[00:23:12] But even starting out, you bring up this, this point that just sort of stuck in my mind for, for folks listening and looking for ideas and it’s like, oh, that’s easy for you to say, you know, you’re dealing with moving in trucks. They’re right there. It’s like so easy. Like, here’s what you actually just gave as a, as a solid idea.
[00:23:27] Maybe you can help me flesh it out a bit more, where. There are corporate engagement, there are corporate activities. There is somebody in HR at Major Fortune 500 companies right now looking for that corporate event, team building. I’m using keywords right now. Team building events for corporate gatherings.
[00:23:49] Take a look at what’s being offered. , see the sort of ropes courses or the escape, the whatever room. Packages that that are being provided. And then ask yourself, are any of these programmatically adjacent to potentially what we do? What would it cost to get someone on our team to do event planning or bring a fundraiser in for event planning and organizing and take a shot at selling it?
[00:24:16] Does that feel like a, like a, a couple, two step approach? Yeah, I mean, it, it can’t hurt, right? Like someone else is getting that business. There’s a market for already. Let’s put the twist on it. Um, and that’s really what we’re trying to, to make work. Um, And, and, and you kind of, uh, mentioned it there as well where it has to feel like it’s connected to your program.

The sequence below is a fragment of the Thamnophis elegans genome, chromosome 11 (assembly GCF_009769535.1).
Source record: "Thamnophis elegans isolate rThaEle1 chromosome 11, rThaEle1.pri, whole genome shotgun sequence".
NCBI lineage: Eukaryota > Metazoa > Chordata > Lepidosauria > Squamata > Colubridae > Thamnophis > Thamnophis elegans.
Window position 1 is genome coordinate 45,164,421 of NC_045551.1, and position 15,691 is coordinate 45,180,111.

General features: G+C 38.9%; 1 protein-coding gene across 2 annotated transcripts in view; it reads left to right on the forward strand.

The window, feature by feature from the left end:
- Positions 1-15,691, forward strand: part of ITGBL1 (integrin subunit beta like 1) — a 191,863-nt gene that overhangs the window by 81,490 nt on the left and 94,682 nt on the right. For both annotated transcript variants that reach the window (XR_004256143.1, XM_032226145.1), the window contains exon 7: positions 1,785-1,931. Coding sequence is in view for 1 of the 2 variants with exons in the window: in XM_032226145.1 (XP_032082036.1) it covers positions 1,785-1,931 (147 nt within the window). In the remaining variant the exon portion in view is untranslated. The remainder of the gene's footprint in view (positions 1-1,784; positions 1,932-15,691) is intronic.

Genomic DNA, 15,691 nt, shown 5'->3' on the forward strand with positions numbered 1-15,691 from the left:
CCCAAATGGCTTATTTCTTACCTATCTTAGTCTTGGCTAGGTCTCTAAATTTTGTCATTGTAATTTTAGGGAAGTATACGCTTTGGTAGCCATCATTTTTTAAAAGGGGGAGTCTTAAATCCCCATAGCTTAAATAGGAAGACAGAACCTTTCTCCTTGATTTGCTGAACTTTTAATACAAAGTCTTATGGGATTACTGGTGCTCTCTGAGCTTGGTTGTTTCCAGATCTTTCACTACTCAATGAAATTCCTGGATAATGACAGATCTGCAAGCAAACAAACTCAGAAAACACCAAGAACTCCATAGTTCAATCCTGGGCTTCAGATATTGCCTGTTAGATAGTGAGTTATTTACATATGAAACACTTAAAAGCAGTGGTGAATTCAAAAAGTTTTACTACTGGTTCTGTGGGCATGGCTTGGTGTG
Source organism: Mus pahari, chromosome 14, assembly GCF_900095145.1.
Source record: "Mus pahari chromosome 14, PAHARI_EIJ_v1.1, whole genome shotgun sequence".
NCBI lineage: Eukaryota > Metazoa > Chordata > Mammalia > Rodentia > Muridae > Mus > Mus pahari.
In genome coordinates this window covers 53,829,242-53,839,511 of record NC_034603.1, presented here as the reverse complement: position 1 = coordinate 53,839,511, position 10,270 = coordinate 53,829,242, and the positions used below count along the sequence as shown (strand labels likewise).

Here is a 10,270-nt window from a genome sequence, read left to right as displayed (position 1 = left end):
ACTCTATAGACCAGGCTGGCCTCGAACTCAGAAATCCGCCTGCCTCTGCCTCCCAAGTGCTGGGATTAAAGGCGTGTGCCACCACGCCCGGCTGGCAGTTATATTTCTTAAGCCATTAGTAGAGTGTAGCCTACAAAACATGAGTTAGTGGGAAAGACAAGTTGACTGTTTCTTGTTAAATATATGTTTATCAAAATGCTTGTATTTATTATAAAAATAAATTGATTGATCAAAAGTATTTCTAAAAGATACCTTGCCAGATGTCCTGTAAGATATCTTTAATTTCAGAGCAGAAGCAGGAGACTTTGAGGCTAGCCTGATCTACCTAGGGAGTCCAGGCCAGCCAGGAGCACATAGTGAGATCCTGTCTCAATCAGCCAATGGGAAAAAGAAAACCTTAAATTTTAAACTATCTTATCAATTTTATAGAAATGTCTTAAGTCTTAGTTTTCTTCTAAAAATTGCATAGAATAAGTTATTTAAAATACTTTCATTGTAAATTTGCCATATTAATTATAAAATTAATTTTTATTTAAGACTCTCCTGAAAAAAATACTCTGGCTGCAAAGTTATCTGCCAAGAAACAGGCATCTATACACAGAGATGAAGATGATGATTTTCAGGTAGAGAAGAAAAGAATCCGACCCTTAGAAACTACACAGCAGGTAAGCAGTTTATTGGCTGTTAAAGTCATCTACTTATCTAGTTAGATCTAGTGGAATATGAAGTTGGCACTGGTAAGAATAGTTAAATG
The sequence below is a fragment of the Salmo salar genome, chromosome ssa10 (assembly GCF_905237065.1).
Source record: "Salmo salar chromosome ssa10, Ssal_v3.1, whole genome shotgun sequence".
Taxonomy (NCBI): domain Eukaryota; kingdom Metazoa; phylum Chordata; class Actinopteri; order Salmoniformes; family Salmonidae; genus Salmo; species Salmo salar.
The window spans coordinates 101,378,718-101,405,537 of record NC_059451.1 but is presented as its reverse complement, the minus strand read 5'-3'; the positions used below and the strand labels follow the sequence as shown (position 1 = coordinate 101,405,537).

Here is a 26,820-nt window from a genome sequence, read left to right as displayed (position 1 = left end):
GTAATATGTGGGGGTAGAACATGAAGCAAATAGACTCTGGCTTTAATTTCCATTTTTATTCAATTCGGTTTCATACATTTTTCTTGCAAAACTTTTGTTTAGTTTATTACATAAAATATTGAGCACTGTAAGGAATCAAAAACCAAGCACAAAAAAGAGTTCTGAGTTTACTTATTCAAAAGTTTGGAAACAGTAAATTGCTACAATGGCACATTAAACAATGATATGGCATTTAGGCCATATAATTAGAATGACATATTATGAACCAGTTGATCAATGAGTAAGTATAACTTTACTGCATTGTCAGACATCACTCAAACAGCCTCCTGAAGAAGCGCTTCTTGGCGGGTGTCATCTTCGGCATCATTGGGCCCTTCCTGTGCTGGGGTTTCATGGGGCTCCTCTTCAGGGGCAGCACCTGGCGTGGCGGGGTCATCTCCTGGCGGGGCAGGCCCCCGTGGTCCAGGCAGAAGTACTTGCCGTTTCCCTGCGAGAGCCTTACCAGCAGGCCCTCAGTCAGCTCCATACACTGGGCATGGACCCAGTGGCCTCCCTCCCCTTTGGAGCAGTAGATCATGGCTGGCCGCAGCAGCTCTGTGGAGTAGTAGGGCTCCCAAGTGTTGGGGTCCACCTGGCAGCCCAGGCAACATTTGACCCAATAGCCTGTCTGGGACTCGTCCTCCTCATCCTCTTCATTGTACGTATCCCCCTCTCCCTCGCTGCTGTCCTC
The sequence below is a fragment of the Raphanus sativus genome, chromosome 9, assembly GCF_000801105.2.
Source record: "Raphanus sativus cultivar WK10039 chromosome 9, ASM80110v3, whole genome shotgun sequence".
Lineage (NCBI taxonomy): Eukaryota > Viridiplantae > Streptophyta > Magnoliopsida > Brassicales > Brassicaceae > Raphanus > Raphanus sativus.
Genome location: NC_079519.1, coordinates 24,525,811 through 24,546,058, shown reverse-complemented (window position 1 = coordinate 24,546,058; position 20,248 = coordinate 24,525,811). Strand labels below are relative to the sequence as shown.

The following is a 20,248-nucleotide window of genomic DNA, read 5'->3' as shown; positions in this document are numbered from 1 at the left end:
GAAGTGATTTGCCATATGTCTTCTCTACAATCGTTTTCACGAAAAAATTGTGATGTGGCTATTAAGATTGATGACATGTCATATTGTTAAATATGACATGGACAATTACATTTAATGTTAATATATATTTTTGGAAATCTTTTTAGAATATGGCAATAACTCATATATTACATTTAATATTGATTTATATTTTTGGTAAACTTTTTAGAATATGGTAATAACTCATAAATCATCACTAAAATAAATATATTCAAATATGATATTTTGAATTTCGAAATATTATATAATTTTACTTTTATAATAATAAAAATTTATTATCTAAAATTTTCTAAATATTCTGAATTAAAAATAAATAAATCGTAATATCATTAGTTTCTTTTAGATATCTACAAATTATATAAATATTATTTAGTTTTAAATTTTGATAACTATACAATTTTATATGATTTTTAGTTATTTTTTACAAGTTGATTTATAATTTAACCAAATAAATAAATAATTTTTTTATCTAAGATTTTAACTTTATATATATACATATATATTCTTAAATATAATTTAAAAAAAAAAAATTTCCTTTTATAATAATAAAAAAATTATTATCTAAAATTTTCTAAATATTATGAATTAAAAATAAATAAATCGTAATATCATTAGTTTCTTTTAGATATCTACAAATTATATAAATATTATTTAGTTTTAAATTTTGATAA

[00:24:44] So it’s not like we’re just picking things that these companies are doing. But there are a couple things like that people wanna do cooking classes. We haven’t done it yet, but if we could find a way to make that work, like, and the costs made. A hundred percent. Um, we could probably find a way to do some sort of zero waste cooking class for a corporate event.
[00:25:08] Um, unfortunately cooking is probably one of the most expensive things from a cost per head standpoint, but we are exploring those options because they do feel very relevant in some cases to the work that we’re doing. Yeah, really. It seems like you, you don’t maybe wanna do all of the things you wanna do one thing or two things pretty darn well have that package ready to go so that you have the costs, the planning all in place so that it’s like, and you fundraising in a box, right?
[00:25:39] Yeah. Um, and, and that, and that honestly is what the truck pull is like. We ship everything to the mover, the truck pulls up, your whole event is in the back of the truck, , right? So it’s, it’s so easy. Cleanup is easy. Setup is easy. Um, and, and that’s what we want. We wanna create events that can scale. Um, you cannot scale a foundation, gala, dinner in 30 locations and a hundred locations.
[00:26:04] The amount of time and resources that it takes to plan those things, it doesn’t make sense. You’ll never be able to do. But can we scale some of the things that we’re doing virtually or, or can the CEO Food drive? Absolutely. What is the price point? What are the resources? What are our costs? And ultimately, most importantly, I would say, what is the impact?
[00:26:24] Because, you know, you can do all these things and not raise any money or food in our case, and what’s the point of doing it? So there’s gotta be impact. The, the ROIs gonna be worth it that way. And for, I just wanna come back to the, to the staff. Cause I feel like I’m glossing over some of the complexity inherited in event planning.